|News Media Update||WASHINGTON, D.C.||Freedom of Information||March 10, 2005|
Senators propose commission to study FOI Act
- Delays in processing FOI Act requests would be examined by an advisory commission under a Senate bill introduced Thursday.
March 10, 2005 — A 16-member commission would be created to study ways to speed processing of Freedom of Information Act requests under a bill introduced Thursday by Sens. John Cornyn (R-Texas) and Patrick Leahy (D-Vt.).
The “Faster FOIA Act of 2005” would empower a commission to advise Congress and the president about FOI Act processing delays, including proposing ways to reduce those delays and deciding whether processing fees need changing. The study would last one year.
During remarks on the Senate floor Thursday, Leahy said that more than 15,000 pages in outstanding FOI Act requests have not been fulfilled. “I understand that many requests are complex and that the resources . . . are often lacking,” he said. “If the [c]ommission finds that limited resources are a significant factor . . . then Congress should address the issue by increasing funding levels for FOIA requests.”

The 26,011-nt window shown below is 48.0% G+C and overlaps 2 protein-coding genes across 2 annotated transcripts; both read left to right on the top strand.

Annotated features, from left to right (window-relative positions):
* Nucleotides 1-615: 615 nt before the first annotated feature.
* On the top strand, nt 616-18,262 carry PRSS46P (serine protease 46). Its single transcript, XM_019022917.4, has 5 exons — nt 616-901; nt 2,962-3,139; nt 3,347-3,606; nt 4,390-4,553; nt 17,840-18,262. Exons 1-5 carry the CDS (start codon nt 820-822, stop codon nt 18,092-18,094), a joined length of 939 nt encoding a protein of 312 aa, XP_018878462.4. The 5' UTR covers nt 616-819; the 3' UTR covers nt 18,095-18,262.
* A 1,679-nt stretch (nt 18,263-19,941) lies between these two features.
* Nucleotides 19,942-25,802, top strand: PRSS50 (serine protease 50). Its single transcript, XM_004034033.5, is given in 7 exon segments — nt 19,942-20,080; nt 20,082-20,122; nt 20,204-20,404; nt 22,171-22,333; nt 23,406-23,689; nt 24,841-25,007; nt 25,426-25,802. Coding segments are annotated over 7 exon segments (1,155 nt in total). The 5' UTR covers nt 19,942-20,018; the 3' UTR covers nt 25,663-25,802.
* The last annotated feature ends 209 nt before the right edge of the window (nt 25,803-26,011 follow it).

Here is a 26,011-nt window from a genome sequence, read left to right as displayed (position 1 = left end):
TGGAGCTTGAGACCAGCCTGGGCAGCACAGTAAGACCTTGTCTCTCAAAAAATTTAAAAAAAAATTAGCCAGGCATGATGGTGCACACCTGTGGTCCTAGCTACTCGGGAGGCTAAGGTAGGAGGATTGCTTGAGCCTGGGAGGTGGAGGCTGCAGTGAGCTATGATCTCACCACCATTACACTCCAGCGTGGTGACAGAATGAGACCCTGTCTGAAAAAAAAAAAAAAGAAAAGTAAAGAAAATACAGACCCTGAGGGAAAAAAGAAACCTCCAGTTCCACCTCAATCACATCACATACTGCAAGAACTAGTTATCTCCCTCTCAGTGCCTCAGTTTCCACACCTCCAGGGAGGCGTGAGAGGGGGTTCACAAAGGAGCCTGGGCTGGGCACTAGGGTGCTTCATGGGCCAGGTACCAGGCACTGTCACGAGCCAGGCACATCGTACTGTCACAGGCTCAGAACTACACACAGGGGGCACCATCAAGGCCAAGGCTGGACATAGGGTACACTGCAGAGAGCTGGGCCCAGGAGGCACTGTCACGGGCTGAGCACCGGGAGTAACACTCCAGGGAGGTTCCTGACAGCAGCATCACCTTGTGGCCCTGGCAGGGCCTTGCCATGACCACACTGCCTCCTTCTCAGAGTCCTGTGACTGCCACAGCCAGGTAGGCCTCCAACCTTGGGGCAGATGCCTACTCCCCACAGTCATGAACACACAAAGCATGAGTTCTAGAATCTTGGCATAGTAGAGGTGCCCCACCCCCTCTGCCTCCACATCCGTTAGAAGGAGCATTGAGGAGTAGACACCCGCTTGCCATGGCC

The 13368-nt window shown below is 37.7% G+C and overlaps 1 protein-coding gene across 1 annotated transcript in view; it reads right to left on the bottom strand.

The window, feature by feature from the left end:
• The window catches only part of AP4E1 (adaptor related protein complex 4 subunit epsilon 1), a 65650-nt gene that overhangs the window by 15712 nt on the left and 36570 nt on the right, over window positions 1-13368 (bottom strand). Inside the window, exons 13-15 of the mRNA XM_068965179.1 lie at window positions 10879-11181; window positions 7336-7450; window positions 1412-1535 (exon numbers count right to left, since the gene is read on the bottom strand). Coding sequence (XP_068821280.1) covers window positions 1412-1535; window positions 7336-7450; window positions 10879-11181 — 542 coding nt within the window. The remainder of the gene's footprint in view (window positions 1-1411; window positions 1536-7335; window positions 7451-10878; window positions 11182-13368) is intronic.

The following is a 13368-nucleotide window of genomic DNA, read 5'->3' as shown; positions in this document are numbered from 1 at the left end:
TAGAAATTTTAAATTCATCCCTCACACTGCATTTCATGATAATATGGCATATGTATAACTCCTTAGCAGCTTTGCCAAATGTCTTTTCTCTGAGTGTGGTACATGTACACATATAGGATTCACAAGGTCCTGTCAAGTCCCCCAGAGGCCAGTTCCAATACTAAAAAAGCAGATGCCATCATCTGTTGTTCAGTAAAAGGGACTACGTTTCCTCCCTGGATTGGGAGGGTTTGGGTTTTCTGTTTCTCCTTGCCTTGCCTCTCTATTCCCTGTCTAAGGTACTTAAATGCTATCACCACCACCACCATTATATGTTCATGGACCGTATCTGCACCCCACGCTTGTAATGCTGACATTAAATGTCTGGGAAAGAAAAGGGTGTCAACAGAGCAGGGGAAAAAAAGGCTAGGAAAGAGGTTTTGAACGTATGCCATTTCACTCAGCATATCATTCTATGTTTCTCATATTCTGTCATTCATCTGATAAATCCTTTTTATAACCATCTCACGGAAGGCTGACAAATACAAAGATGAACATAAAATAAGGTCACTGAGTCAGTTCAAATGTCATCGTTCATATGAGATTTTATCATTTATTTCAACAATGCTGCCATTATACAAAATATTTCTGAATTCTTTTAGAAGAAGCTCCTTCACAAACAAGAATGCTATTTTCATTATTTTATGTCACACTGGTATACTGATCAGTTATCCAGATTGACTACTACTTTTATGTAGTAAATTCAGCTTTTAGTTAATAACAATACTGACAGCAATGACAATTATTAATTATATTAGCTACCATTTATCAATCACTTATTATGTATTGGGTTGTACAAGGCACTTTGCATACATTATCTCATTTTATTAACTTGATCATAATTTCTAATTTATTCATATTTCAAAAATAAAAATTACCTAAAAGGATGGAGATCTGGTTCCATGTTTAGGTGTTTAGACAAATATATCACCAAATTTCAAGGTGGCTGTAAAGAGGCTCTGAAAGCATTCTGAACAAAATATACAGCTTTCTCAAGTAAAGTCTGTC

Cornyn, former Texas Attorney General, said that in that job, he worked to put Texas at the forefront of open government in the United States, setting up what he called “one of the strongest set of open government laws in the nation.”
Congress would select 12 of the 16 commissioners, while the remaining four would be chosen by the archivist of the United States, the attorney general, the comptroller general and the director of the Office of Management and Budget.
The introduction of the “Faster FOIA Act of 2005” comes less than a month after Cornyn and Leahy introduced the “OPEN Government Act of 2005,” which aims to strengthen to the Freedom of Information Act. A hearing on that bill is scheduled for Tuesday before the Senate Judiciary Committee’s Subcomittee on Terrorism, Technology and Homeland Security.
(S.589, Faster FOIA Act of 2005) — AB
- Senate bill aims to strengthen FOI Act (02/16/2005)
© 2005 The Reporters Committee for Freedom of the Press